Videos on satellite orbits  –  videos by mike gruntman          books by mike gruntman  –  Mike's books

Mike's short courses on space systems

Elite Space Club

Countries that launched satellites by their space launchers

USC history  –  Enemy Amongst Trojans. A Spy at USC

Spaceflight History  –  Socks for the First Cosmonaut of Planet Earth

Chronological order

Soviet Union – October 4, 1957

satellite: Sputnik ("sputnik" means "fellow traveler" in Russian)

launcher: modified R-7 ICBM

launch site: Tyuratam   (Baikonur)

United States – January 31, 1958

satellite: Explorer I

launcher: Juno (modified Jupiter C)

launch site: Cape Canaveral

France – November 26, 1965

satellite: Asterix-1

launcher: modified Diamant-A ("diamant" means "diamond" in French)

launch site: Hammaguir, Algeria

Japan – February 11, 1970

satellite: Ohsumi-1

launcher: Lambda-4S

launch site: Kagoshima Space Center, Algeria

China (PRC) – April 24, 1970

satellite: Dong Fong Hong 1 ("dong fong hong" means "the east is red" in Chinese)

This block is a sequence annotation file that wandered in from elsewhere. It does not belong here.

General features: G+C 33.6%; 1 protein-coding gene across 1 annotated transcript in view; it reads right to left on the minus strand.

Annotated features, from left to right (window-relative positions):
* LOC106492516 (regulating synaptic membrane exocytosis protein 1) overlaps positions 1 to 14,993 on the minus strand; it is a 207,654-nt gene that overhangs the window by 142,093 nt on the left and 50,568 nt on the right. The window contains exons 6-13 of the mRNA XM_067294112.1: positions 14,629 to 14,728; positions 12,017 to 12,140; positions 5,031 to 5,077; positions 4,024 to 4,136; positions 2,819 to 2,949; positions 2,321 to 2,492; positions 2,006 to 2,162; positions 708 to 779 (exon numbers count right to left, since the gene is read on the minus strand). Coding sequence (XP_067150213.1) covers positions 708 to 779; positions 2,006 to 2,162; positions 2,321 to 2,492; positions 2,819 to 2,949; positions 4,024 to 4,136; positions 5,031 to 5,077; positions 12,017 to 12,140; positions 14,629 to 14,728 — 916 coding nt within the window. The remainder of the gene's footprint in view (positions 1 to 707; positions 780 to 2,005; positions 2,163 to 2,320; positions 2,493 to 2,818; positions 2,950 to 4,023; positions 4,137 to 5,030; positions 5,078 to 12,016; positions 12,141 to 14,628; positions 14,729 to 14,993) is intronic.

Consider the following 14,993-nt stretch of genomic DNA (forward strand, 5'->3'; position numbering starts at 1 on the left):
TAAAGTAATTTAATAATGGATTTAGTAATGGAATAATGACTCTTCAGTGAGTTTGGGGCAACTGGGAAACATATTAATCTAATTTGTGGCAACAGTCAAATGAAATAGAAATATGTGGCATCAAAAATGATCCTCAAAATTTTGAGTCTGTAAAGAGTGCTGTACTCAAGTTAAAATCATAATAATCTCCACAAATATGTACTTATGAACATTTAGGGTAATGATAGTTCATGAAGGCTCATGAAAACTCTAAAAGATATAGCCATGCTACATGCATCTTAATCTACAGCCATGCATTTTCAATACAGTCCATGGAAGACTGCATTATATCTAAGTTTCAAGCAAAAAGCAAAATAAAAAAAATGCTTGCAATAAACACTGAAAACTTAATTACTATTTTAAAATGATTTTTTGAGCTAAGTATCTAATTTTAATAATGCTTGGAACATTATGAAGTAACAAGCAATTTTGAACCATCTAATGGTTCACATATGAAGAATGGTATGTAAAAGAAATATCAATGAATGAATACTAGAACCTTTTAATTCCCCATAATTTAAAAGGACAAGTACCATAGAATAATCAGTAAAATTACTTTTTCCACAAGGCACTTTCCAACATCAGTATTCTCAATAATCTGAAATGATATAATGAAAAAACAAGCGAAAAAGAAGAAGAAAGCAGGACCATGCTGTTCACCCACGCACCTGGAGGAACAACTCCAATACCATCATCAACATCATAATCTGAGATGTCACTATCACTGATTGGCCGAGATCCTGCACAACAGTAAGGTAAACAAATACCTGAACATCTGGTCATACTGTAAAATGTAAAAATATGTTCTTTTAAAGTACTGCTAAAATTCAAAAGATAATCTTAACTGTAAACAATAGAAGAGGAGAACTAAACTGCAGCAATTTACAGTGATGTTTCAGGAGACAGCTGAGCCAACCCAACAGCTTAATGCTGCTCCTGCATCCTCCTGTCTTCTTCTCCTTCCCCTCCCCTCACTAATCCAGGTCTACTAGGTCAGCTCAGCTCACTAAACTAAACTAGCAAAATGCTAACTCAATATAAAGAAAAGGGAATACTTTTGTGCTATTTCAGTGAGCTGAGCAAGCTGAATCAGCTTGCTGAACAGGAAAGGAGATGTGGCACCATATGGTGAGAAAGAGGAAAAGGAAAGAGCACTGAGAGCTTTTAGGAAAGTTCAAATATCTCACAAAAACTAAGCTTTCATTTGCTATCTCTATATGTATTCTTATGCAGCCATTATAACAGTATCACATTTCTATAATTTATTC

launcher: Long March 1

launch site: Jiuquan Launch Site

Great Britain – October 28, 1971

satellite: Black Knight 1

launcher: Black Arrow

launch site: Woomera, Australia

European Space Agency (ESA) – December 24, 1979

satellite: CAT

launcher: Ariane

launch site: Kourou, French Guiana

India – July 18, 1980

satellite: Rohini-1

launcher: Satellite Launch Vehicle 3

launch site: Sriharicota Island

Israel – September 19, 1988

satellite: Ofeq 1 ("ofeq" means "horizon" in Hebrew)

launcher: Shavit ("shavit" means "comet" in Hebrew)

launch site: Palmachim Air Force Base, Israel

Iran – February 2, 2009

satellite: Omid-1 ("omid" means "hope" in Farsi)

launcher: Safir-2

launch site: Iran

North Korea (DPRK) – December 12, 2012

satellite: Kwang Myong Song 3 (KMS-3-2) ("song" means "star" in Korean)

launcher: Unha-3 ("unha" means "galaxy" in Korean)

launch site: Sohae Satellite Launching Station, North Korea (DPRK)

South Korea (ROK) – January 30, 2013

satellite: STSAT-2C

launcher: Korea Satellite Launch Vehicle (KSLV-1) (part Korean, Part Russian)

launch site: Naro Space Center

Recommended books on history of astronautics, rocketry, and space

Recommended science and engineering books on astronautics, rocketry, and space technology

Missile defense publications

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